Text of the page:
The Plextor M8Pe 512GB delivers just over 12,000 4KB random read IOPS at QD1. The drive scales well to QD32, but it hits a wall at 186,000 IOPS. The Samsung 960 EVO and 950 Pro both deliver more performance at QD1, but all three of the products are very close at low queue depths.

Random Write Performance

Image 1 of 3

Image 2 of 3

Image 3 of 3

Random write performance is also important because your computer constantly monitors and logs activity. If your system hangs at random times for a brief moment, the cause it almost certainly a delayed data write. At one time, SSD manufacturers placed heavy emphasis on random write performance, but over time SSDs became fast enough to move the importance of this metric behind random read performance in the 4-corner tests.

The Plextor M8Pe 512GB falls right in the middle of the drives on the chart with nearly 50,000 random write IOPS at QD1. It is fast enough to keep your system running at high speed without any noticeable pauses or delays during stringent daily use. 

80% Sequential Mixed Workload

We describe our mixed workload testing in detail here and describe our steady state tests here.

At first glance, the M8Pe 512GB provides average sequential mixed performance--a true middle of the road line. At QD2, the performance is much better at over 800 MB/s. That is enough to make it one of the fastest three SSDs in our test.

80% Random Mixed Workload

Mixing random data reads and writes is a stressful task for SSDs, but the Plextor M8Pe performs very well in this workload. Later in the review, we'll see how this carries over to real-world application performance.

Sequential Steady-State

Image 1 of 3

Image 2 of 3

Image 3 of 3

Plextor's wear-leveling and garbage collection algorithms hurt sequential steady state performance during 100% write workloads. The 1TB model had a slight elevation on the write heavy side of the test, but the 512GB suffers a steady decline. Plextor has always used an odd algorithm for background tasks that is unique compared to other manufacturers. Plextor designed its proprietary True Speed algorithms for consumer-level workloads rather than the steady-state workloads we use in this test to measure worst-case performance.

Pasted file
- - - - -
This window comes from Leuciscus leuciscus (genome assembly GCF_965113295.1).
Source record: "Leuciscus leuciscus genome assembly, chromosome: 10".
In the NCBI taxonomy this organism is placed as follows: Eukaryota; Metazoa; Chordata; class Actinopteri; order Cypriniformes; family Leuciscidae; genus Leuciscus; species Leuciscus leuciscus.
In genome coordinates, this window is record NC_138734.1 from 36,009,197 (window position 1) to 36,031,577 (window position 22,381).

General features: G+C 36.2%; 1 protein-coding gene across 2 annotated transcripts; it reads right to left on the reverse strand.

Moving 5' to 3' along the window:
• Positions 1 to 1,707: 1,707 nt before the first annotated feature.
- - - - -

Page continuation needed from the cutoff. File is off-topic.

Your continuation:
Random Steady-State

Image 1 of 2

Image 2 of 2

The random steady-state test reveals the M8Pe 512GB's consistent performance profile. There is a high spike during our measurements, but we didn't record a drastic performance loss. The M8Pe places second in the test with 23,000 IOPS, so we could recommend this SSD for use in a consumer RAID 0 array. The M8Pe may be the best M.2 drive on the market for a consumer array.

PCMark 8 Real-World Software Performance

For details on our real-world software performance testing, please click here.

Image 1 of 4

Image 2 of 4

Image 3 of 4

Image 4 of 4

The Plextor M8Pe(G) 512GB performs well in all of the tests, but it never outperforms Samsung's 950 Pro 512GB. It delivers consistent performance that ranks among the top drives in each test, and it never falters in any single application.

Application Storage Bandwidth

The M8Pe's consistency stands out when we average the results and present them as an easily digestible throughput value. The test shines a much better light on the M8Pe 512GB--it is like a workhorse that just pulls the plow at a steady pace. At the end of the day, the work is complete without any fuss or memorable moments.